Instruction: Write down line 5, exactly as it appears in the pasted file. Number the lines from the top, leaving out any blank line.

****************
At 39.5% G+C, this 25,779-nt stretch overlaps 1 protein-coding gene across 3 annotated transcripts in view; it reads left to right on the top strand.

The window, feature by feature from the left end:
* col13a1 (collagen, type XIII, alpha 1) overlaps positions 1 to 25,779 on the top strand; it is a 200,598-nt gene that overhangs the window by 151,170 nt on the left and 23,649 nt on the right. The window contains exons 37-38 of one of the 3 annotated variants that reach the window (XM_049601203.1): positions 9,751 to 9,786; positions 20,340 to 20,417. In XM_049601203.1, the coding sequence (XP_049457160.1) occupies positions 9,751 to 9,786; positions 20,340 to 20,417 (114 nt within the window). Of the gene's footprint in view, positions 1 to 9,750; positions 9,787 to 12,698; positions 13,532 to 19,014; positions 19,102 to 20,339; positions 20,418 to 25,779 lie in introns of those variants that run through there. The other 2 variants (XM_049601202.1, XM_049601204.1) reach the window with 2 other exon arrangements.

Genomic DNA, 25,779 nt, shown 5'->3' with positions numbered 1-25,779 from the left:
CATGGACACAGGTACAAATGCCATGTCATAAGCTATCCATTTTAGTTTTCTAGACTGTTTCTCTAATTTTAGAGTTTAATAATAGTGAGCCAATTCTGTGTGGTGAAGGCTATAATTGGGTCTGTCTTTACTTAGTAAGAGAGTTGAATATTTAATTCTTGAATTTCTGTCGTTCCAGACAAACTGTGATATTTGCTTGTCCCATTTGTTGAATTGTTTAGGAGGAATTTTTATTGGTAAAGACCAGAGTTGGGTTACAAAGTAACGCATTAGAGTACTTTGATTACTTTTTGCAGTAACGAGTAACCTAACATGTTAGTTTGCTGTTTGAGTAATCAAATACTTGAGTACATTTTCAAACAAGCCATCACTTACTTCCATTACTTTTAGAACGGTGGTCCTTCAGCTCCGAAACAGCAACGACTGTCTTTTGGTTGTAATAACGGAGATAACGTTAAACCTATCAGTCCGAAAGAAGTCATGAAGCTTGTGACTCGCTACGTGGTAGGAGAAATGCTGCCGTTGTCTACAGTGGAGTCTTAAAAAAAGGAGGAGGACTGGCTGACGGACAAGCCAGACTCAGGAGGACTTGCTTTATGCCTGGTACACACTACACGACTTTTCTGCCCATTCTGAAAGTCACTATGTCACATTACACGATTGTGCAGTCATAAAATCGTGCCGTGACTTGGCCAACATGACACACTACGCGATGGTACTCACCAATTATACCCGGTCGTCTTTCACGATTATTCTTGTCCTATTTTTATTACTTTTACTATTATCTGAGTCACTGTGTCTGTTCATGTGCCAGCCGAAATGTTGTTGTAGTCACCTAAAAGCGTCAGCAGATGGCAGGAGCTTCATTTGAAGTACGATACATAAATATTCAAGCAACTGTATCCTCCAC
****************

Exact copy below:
CATGGACACAGGTACAAATGCCATGTCATAAGCTATCCATTTTAGTTTTCTAGACTGTTTCTCTAATTTTAGAGTTTAATAATAGTGAGCCAATTCTGTGTGGTGAAGGCTATAATTGGGTCTGTCTTTACTTAGTAAGAGAGTTGAATATTTAATTCTTGAATTTCTGTCGTTCCAGACAAACTGTGATATTTGCTTGTCCCATTTGTTGAATTGTTTAGGAGGAATTTTTATTGGTAAAGACCAGAGTTGGGTTACAAAGTAACGCATTAGAGTACTTTGATTACTTTTTGCAGTAACGAGTAACCTAACATGTTAGTTTGCTGTTTGAGTAATCAAATACTTGAGTACATTTTCAAACAAGCCATCACTTACTTCCATTACTTTTAGAACGGTGGTCCTTCAGCTCCGAAACAGCAACGACTGTCTTTTGGTTGTAATAACGGAGATAACGTTAAACCTATCAGTCCGAAAGAAGTCATGAAGCTTGTGACTCGCTACGTGGTAGGAGAAATGCTGCCGTTGTCTACAGTGGAGTCTTAAAAAAAGGAGGAGGACTGGCTGACGGACAAGCCAGACTCAGGAGGACTTGCTTTATGCCTGGTACACACTACACGACTTTTCTGCCCATTCTGAAAGTCACTATGTCACATTACACGATTGTGCAGTCATAAAATCGTGCCGTGACTTGGCCAACATGACACACTACGCGATGGTACTCACCAATTATACCCGGTCGTCTTTCACGATTATTCTTGTCCTATTTTTATTACTTTTACTATTATCTGAGTCACTGTGTCTGTTCATGTGCCAGCCGAAATGTTGTTGTAGTCACCTAAAAGCGTCAGCAGATGGCAGGAGCTTCATTTGAAGTACGATACATAAATATTCAAGCAACTGTATCCTCCAC